It’s Christmas, and as we all know, one good way to destroy the happy family atmosphere is with a friendly game of Monopoly!
It’s a game with a long history, but what I hadn’t realised until recently was that the original game was designed to warn players about the dangers of a monopoly. Unfortunately, over time the game changed into the ‘winner takes all’ format that we now know.
It’s easy to dismiss all this – “oh, it’s just a game, it doesn’t really matter…” – and maybe that’s true. But what if – as Seth Godin talks about on this episode of his podcast – we are always playing games? Does that mean that our behaviour when playing Monopoly actually reveals more about us than we would like?
Gary Vaynerchuk often makes a similar point about social media: we are quick to blame Facebook, Instagram and so on for damaging our social interactions … but maybe social media is just exposing us? It’s a symptom of fundamental underlying issues, rather that the cause of our woes?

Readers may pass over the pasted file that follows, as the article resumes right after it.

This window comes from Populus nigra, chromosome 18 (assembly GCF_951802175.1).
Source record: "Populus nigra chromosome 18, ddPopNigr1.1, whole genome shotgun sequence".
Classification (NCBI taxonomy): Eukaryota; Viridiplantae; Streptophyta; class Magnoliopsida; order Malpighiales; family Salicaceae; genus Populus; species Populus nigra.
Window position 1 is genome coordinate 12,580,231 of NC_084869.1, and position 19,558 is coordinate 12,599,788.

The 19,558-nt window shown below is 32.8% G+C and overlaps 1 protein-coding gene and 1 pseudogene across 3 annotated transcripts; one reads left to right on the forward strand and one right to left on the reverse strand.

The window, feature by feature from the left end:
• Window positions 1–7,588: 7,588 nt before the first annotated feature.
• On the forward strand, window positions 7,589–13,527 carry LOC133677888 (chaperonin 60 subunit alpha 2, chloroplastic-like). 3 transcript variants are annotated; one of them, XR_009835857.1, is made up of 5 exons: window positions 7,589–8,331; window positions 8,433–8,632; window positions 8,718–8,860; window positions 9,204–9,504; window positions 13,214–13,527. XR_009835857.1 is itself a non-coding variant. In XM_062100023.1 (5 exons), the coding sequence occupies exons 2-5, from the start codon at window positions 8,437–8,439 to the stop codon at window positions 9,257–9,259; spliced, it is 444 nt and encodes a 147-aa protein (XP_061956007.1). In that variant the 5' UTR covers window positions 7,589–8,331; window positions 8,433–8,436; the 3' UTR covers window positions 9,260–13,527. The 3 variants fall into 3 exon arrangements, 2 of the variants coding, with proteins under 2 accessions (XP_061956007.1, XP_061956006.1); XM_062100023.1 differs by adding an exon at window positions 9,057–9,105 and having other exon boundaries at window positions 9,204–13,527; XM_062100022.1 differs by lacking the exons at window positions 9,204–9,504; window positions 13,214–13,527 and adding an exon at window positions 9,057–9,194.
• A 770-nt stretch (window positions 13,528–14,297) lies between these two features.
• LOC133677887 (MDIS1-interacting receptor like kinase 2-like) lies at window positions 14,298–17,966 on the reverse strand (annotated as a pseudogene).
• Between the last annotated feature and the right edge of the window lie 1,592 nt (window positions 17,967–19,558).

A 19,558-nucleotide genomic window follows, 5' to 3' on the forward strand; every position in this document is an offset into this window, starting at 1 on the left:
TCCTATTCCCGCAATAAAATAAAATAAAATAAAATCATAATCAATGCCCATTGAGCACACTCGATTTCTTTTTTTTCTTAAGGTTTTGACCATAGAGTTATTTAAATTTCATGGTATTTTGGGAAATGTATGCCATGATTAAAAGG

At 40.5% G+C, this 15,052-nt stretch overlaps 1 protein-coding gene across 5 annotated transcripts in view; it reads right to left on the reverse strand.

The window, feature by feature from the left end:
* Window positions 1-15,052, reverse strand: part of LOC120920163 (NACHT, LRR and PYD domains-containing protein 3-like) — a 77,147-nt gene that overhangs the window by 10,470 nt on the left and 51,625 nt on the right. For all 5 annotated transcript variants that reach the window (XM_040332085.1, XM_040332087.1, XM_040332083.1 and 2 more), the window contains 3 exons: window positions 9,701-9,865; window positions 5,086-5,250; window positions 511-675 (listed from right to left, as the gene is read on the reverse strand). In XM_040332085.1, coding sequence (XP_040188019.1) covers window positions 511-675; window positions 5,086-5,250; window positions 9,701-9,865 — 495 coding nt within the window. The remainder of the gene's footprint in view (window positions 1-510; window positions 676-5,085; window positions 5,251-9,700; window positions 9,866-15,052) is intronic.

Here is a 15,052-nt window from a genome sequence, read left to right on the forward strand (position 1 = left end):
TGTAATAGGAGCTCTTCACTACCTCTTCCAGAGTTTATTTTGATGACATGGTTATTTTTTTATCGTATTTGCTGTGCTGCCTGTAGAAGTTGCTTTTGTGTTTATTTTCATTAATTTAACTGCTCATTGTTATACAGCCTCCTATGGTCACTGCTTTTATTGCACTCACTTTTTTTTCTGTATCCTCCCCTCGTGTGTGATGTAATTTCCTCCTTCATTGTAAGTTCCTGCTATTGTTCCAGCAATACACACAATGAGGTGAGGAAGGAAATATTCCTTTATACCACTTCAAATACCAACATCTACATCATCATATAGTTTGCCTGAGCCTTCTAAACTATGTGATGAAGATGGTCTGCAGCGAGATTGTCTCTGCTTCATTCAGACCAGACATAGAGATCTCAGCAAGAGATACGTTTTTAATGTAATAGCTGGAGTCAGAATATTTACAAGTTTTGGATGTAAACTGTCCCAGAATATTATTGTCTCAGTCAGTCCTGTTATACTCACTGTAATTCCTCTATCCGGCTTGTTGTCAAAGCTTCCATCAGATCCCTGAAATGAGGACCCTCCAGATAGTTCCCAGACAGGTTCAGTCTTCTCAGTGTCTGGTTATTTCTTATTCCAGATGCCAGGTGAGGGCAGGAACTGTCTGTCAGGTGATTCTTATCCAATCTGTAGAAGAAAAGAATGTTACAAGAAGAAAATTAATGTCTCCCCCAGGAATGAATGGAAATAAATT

I have nothing against healthy competition – I believe that an important part of life is learning about winning and losing … and when we are able to learn from our losses – to improve as a result of them – they can be incredibly valuable. [An often overlooked point here – and one that is brilliantly made in the book ‘Rework’ by Jason Fried and David Heinemeier-Hansson – is that we also need to learn from our wins and successes, too]. But is the ‘winner takes all’ result really the best thing we can aspire to?
Is there a better game we could be playing?